Fig. 4
Fig. 4

Seven-segment display and millimeter-scale t-EL device. a Optical microscope image and b photoluminescence image of a seven-segment t-EL display. c Operation of the seven-segment display showing EL in the shape of C–A–L. d Schematic of a millimeter-scale device, showing the grid source electrode structure to increase active emission area. e, f Photograph of a packaged, 3 mm × 2 mm, device in the off e and on f state. g Photograph of a millimeter-scale transparent device. h, i Photograph of a large area (3 mm × 2 mm) transparent device in the off h and on i state

In summary, we have demonstrated bright EL at high injection levels using transient-mode operation via a simple dopant-free device that does not require complex heterostructures to achieve light emission. EL from this device is weakly dependent on the Schottky barrier height or polarity. The transient-EL concept demonstrated in this work can be extended to large bandgap materials in the future, for which achieving ohmic contacts to both carrier types is particularly challenging. We show that this device structure can be scaled-up to obtain light emission on millimeter length scales. The ability to realize large-scale light emission from monolayer semiconductors opens numerous potential opportunities in the field of 2D materials and can lead to the realization of transparent displays. Our results also suggest that the main factors limiting the performance of the t-EL device is PL QY droop due to biexcitonic recombination. The device performance can be further improved through engineering of the optical medium3,25. Finally, unlike traditional LEDs, the exposed light-emitting surface of these devices also permits for the direct integration of plasmonic structures, nano-antennas, and photonic crystals, which could allow for the fabrication of high-speed devices or the development of electrically pumped 2D lasers27,28,29.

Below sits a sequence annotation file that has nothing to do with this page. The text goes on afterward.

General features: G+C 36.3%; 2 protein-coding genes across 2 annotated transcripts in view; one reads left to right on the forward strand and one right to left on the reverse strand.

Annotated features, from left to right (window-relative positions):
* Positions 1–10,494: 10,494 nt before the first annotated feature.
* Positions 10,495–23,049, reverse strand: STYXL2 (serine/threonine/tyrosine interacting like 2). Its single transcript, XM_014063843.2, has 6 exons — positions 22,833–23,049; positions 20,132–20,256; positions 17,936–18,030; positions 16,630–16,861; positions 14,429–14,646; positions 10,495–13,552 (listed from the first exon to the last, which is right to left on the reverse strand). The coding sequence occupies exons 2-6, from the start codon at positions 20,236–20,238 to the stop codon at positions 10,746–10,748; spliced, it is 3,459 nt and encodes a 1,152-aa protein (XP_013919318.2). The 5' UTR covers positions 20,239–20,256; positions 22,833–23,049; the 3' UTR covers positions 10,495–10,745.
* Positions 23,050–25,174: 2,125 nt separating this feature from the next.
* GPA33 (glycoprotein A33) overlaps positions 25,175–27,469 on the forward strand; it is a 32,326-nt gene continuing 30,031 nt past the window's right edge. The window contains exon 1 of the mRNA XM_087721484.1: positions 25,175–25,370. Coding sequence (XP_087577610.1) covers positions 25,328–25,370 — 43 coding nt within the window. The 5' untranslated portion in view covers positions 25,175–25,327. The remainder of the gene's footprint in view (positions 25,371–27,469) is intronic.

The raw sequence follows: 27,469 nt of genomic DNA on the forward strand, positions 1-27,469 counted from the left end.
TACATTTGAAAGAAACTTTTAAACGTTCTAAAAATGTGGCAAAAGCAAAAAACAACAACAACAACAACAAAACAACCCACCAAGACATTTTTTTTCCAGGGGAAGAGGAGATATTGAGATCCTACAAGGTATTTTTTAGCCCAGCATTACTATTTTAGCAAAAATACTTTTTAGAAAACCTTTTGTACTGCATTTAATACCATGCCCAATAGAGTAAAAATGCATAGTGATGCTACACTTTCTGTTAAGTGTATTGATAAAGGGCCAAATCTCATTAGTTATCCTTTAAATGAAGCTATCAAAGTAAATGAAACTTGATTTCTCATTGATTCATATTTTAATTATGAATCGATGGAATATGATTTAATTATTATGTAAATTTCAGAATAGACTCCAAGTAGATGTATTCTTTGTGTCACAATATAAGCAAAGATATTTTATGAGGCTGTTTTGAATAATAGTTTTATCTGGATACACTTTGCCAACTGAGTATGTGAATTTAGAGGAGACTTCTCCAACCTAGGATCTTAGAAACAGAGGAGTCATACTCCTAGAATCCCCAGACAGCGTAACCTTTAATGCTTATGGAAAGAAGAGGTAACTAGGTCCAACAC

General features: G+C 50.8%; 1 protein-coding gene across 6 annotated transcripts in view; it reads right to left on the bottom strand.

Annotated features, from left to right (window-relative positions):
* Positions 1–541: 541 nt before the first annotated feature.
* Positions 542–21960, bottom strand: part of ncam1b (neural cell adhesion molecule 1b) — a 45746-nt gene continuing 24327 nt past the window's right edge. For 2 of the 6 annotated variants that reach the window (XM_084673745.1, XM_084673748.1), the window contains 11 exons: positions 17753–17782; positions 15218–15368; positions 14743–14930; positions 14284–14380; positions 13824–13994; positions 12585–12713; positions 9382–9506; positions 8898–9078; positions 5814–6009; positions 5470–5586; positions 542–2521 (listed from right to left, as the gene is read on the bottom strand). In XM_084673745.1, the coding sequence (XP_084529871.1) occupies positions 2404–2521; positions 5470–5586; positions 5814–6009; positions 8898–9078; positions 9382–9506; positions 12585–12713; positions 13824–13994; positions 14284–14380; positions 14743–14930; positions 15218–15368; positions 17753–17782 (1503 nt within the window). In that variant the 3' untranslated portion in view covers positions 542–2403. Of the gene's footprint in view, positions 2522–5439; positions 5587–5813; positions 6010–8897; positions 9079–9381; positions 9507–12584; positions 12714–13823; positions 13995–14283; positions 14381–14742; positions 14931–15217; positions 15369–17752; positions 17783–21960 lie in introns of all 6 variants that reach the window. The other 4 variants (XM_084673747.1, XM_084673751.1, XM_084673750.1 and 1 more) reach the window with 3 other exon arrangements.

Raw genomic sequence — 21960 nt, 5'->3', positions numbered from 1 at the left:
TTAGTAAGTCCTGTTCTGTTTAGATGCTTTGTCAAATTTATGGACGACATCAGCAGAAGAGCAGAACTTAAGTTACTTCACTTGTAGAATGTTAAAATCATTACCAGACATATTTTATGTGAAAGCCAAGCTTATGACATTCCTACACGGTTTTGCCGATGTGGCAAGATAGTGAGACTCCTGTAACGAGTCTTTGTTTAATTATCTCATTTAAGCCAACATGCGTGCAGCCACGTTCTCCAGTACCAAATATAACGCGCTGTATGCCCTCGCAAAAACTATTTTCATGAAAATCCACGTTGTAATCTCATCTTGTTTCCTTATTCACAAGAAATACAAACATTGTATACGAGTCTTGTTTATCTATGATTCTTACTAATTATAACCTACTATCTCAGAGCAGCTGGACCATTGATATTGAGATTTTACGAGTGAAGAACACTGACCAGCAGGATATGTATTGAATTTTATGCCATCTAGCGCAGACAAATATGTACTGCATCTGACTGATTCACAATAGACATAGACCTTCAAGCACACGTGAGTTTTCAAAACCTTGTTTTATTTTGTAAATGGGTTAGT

Methods

Device fabrication

Devices based on MoS2 (SPI supplies), WS2 (HQ graphene), and MoSe2 (HQ graphene) were fabricated from monolayers mechanically exfoliated onto 50 nm SiO2/Si p++ substrates. The WSe2 monolayers used in this work were synthesized by CVD with conditions tuned to optimize the PL QY of the material. Growth methods are presented in the reference11, with the following modifications to obtain large area films: the Se boat temperature was ramped up to 130 °C and the growth time was extended to 42 min. The typical PL QY of synthesized WSe2 samples at low pump powers is in the range of 5–15%. CVD WSe2 monolayers were subsequently transferred to the desired substrate. For large area devices, WSe2 films were transferred using a technique reported in reference30 either to Si/SiO2 or fused quartz/ITO/Al2O3 substrates. For patterning micron-scale devices on Si/SiO2, the 2D material was first etched using XeF2, while micron-scale devices on fused quartz/ITO/Al2O3 were etched using O2/CF4 plasma. Metal electrodes were subsequently deposited by thermal evaporation or sputtering. For graphene contacted devices, graphene flakes (three to five layers thick) were etched and subsequently placed on the TMDC using a previously reported dry transfer technique9. Due to the low PL QY of as-exfoliated MoS2, devices were prepared using 40 nm thick Au contacts and subsequently were chemically treated using an organic superacid3 to enhance the PL QY prior to EL measurements. All patterning was performed using electron-beam lithography with either poly (methyl methacrylate) (PMMA) or methyl methacrylate/PMMA as the resist. In the case of devices fabricated on quartz substrates, a 10 nm Au film was thermally evaporated on the PMMA and etched post e-beam lithography using KI/I2 etchant. For the case of superacid-treated WS2 devices shown in this work, few-layer graphene contacts were used. This was done in order to eliminate process-induced degradation of the 2D layer, which predominantly occurs during e-beam lithography.